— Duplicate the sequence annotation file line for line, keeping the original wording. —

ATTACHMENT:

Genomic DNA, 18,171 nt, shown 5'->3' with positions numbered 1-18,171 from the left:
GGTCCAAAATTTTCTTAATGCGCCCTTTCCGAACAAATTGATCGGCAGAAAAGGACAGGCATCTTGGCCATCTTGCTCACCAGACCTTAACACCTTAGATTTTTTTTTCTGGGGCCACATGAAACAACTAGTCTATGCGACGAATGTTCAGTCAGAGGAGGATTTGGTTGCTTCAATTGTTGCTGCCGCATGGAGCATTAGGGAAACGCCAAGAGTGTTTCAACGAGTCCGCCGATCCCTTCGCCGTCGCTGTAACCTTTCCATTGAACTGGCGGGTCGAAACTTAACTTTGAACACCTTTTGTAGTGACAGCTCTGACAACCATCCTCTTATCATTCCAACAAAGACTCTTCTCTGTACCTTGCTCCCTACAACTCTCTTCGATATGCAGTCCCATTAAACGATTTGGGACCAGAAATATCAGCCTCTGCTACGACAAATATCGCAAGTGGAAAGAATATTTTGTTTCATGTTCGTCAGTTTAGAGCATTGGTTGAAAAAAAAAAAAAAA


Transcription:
Genomic DNA, 18,171 nt, shown 5'->3' with positions numbered 1-18,171 from the left:
GGTCCAAAATTTTCTTAATGCGCCCTTTCCGAACAAATTGATCGGCAGAAAAGGACAGGCATCTTGGCCATCTTGCTCACCAGACCTTAACACCTTAGATTTTTTTTTCTGGGGCCACATGAAACAACTAGTCTATGCGACGAATGTTCAGTCAGAGGAGGATTTGGTTGCTTCAATTGTTGCTGCCGCATGGAGCATTAGGGAAACGCCAAGAGTGTTTCAACGAGTCCGCCGATCCCTTCGCCGTCGCTGTAACCTTTCCATTGAACTGGCGGGTCGAAACTTAACTTTGAACACCTTTTGTAGTGACAGCTCTGACAACCATCCTCTTATCATTCCAACAAAGACTCTTCTCTGTACCTTGCTCCCTACAACTCTCTTCGATATGCAGTCCCATTAAACGATTTGGGACCAGAAATATCAGCCTCTGCTACGACAAATATCGCAAGTGGAAAGAATATTTTGTTTCATGTTCGTCAGTTTAGAGCATTGGTTGAAAAAAAAAAAAAAA